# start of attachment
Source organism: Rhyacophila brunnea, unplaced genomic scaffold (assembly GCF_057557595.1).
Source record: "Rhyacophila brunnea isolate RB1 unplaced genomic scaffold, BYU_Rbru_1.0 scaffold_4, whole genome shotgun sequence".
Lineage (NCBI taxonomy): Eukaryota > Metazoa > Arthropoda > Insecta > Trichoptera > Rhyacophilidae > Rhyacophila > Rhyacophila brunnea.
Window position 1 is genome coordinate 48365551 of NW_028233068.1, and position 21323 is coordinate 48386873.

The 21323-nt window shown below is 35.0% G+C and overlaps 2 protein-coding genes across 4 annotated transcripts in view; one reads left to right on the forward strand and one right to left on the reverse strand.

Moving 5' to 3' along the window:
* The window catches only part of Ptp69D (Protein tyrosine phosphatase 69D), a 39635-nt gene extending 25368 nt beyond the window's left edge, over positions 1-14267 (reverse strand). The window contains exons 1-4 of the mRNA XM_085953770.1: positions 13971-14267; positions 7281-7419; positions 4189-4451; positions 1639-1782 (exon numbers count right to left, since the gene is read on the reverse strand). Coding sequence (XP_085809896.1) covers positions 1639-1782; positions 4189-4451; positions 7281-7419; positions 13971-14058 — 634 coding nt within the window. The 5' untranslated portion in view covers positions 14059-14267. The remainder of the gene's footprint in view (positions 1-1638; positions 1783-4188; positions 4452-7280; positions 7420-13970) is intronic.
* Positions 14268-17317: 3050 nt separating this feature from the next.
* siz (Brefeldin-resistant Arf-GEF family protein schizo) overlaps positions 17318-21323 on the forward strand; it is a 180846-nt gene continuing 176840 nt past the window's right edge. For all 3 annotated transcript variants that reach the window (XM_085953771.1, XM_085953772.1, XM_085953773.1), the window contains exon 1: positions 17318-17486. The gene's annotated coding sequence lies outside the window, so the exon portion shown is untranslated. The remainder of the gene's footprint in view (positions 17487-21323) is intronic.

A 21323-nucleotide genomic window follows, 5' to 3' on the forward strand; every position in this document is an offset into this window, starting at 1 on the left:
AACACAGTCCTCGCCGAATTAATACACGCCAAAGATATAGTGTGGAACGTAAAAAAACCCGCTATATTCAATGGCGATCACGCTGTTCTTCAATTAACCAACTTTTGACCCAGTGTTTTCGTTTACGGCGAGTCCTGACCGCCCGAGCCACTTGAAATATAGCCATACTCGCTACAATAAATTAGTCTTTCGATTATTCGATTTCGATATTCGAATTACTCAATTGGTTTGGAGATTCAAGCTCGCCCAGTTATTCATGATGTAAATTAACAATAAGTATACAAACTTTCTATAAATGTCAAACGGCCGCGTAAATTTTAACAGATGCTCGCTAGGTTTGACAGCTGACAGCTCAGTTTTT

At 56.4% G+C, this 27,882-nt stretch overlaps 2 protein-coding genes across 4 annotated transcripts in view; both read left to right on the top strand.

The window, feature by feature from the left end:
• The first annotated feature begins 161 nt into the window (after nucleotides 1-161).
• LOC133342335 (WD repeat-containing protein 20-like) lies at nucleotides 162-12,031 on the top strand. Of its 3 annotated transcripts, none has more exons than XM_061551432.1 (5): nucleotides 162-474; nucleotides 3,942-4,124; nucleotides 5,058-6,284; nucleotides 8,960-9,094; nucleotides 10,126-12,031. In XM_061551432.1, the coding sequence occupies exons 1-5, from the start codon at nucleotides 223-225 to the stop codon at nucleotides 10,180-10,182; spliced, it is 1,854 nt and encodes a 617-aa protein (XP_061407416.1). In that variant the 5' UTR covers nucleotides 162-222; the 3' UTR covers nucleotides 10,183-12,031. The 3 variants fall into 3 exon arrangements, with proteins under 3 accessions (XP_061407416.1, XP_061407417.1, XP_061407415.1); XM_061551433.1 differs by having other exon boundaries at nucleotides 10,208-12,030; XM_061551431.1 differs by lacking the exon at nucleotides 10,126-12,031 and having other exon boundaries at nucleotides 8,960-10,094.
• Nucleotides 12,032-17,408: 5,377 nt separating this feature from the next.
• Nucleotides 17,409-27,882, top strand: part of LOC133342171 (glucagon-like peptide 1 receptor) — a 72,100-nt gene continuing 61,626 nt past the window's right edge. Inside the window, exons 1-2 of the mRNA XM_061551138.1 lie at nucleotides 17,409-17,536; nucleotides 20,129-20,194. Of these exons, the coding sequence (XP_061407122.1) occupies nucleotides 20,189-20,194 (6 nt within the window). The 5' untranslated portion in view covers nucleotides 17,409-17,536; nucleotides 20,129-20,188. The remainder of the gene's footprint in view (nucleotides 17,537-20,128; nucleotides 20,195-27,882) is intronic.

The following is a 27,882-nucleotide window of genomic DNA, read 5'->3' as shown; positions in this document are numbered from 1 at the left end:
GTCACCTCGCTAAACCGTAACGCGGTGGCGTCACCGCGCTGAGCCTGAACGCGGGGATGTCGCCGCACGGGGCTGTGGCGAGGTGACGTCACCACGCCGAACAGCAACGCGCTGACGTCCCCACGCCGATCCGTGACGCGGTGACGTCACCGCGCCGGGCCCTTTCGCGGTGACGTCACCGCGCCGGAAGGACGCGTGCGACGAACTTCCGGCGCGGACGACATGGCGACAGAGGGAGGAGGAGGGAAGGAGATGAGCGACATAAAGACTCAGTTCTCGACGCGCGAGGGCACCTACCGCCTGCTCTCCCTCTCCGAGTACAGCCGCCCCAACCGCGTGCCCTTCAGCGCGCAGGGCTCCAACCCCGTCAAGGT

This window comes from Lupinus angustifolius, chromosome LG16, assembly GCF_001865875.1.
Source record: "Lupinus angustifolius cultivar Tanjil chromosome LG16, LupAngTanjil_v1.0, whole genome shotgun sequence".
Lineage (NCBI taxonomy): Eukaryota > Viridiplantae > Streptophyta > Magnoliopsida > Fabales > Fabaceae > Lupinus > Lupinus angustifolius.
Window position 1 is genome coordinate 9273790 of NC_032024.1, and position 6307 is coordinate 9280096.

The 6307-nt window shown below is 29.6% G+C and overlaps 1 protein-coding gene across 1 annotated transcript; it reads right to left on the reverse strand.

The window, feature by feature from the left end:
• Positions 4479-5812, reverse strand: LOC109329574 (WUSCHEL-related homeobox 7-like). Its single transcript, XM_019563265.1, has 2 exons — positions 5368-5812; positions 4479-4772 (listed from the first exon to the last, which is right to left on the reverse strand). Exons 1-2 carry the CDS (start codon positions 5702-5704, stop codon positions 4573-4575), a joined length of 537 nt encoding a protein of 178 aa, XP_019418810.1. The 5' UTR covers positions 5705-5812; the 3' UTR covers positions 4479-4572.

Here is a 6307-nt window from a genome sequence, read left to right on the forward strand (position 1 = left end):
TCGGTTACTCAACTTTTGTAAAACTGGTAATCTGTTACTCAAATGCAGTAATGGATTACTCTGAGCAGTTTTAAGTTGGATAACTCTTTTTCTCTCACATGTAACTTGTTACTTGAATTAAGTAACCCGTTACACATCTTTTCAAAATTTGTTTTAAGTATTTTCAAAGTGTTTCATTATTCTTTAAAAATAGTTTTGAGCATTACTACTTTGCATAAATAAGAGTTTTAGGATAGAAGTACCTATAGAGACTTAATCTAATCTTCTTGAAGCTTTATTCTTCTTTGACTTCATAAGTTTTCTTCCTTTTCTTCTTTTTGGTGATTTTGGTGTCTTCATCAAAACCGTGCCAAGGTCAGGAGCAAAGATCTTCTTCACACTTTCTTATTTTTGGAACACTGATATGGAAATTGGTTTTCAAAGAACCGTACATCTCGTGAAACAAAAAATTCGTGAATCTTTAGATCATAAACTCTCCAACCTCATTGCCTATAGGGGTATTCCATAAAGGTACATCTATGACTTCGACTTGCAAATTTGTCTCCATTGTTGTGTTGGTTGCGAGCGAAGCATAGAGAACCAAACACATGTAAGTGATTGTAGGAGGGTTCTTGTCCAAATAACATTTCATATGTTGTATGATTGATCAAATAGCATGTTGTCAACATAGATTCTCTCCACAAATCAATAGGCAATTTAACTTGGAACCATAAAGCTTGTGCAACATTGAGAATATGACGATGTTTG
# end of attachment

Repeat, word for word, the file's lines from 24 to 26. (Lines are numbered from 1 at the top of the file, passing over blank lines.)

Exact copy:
The 6307-nt window shown below is 29.6% G+C and overlaps 1 protein-coding gene across 1 annotated transcript; it reads right to left on the reverse strand.

The window, feature by feature from the left end:
• Positions 4479-5812, reverse strand: LOC109329574 (WUSCHEL-related homeobox 7-like). Its single transcript, XM_019563265.1, has 2 exons — positions 5368-5812; positions 4479-4772 (listed from the first exon to the last, which is right to left on the reverse strand). Exons 1-2 carry the CDS (start codon positions 5702-5704, stop codon positions 4573-4575), a joined length of 537 nt encoding a protein of 178 aa, XP_019418810.1. The 5' UTR covers positions 5705-5812; the 3' UTR covers positions 4479-4572.